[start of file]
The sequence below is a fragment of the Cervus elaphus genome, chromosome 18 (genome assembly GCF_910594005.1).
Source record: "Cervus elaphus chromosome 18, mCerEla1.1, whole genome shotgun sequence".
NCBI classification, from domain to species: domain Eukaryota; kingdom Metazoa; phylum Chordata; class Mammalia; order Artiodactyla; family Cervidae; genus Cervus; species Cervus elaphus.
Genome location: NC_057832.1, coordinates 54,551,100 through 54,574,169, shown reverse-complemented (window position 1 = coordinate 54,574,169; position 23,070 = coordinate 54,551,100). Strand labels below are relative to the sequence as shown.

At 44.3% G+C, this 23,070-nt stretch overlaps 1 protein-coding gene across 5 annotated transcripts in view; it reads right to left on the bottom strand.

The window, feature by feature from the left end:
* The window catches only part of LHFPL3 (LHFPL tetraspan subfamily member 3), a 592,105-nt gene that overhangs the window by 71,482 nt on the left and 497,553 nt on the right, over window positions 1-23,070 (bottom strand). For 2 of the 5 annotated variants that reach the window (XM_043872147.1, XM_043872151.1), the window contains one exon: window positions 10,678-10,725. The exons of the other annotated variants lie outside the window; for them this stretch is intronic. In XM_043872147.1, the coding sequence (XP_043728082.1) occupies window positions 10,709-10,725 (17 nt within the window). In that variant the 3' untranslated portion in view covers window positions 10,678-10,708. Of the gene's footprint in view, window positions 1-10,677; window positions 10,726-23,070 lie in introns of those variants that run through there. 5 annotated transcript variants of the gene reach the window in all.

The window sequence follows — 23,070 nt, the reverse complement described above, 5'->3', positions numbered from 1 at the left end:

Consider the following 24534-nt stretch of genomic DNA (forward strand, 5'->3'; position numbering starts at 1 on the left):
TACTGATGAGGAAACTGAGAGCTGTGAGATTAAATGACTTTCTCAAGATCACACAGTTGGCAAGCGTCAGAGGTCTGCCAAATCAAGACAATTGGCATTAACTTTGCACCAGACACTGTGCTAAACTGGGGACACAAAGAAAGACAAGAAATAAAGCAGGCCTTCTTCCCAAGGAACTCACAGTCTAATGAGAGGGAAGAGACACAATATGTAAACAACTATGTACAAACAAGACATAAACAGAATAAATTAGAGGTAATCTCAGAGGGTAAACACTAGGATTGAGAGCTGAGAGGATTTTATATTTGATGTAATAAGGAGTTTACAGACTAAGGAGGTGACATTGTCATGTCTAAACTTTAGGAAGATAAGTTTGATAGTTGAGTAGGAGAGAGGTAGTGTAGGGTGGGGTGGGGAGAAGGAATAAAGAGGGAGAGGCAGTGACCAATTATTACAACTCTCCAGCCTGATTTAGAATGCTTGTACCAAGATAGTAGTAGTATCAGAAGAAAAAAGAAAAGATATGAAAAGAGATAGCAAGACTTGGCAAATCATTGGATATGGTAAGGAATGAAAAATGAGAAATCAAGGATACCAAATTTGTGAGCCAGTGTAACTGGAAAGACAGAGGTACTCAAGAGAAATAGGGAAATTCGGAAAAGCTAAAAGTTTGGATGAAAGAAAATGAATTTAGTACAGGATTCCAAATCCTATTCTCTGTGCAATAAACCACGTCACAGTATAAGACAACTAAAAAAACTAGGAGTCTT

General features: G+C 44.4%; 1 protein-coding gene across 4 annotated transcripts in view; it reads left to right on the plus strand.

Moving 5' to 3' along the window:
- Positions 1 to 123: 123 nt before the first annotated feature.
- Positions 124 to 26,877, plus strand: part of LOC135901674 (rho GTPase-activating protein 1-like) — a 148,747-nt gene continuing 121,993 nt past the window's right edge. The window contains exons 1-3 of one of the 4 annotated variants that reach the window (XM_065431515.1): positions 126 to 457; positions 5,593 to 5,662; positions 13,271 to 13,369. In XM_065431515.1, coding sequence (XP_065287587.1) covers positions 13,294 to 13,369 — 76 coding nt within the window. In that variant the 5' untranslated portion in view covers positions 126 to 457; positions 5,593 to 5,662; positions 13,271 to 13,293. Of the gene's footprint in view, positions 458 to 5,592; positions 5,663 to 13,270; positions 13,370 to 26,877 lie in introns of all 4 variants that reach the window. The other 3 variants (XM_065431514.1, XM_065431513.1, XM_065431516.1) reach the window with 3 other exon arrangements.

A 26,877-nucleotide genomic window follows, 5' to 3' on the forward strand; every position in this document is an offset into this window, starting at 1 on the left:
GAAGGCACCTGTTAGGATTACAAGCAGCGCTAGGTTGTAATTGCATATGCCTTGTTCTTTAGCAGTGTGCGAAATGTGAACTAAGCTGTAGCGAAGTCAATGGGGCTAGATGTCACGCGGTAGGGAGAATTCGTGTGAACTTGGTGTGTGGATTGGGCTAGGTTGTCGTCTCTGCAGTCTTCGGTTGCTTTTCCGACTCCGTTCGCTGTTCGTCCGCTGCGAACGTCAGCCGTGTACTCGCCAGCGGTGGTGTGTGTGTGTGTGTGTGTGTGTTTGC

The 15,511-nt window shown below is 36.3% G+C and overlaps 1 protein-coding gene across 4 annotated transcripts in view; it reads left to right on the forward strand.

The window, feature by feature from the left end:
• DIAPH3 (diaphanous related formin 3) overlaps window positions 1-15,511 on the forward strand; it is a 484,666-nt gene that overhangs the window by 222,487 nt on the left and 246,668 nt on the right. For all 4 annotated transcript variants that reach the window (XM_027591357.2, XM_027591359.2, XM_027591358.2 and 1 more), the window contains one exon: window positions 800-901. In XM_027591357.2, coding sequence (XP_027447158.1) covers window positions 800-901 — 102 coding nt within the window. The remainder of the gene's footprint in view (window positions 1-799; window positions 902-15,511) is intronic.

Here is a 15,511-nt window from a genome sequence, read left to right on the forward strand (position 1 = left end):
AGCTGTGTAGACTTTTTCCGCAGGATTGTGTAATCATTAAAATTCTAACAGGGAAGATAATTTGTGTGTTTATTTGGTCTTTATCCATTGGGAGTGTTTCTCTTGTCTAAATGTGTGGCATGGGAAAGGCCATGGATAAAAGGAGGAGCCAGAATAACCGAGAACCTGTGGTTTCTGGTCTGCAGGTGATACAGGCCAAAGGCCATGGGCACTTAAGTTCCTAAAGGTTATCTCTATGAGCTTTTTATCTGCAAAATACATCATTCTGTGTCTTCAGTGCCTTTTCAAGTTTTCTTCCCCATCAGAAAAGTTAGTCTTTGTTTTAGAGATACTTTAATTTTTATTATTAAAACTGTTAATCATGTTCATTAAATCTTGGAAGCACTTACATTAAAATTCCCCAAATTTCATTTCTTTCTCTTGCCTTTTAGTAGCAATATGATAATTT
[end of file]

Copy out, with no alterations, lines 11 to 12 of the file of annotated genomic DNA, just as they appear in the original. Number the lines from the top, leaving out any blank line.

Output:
General features: G+C 44.4%; 1 protein-coding gene across 4 annotated transcripts in view; it reads left to right on the plus strand.

Moving 5' to 3' along the window: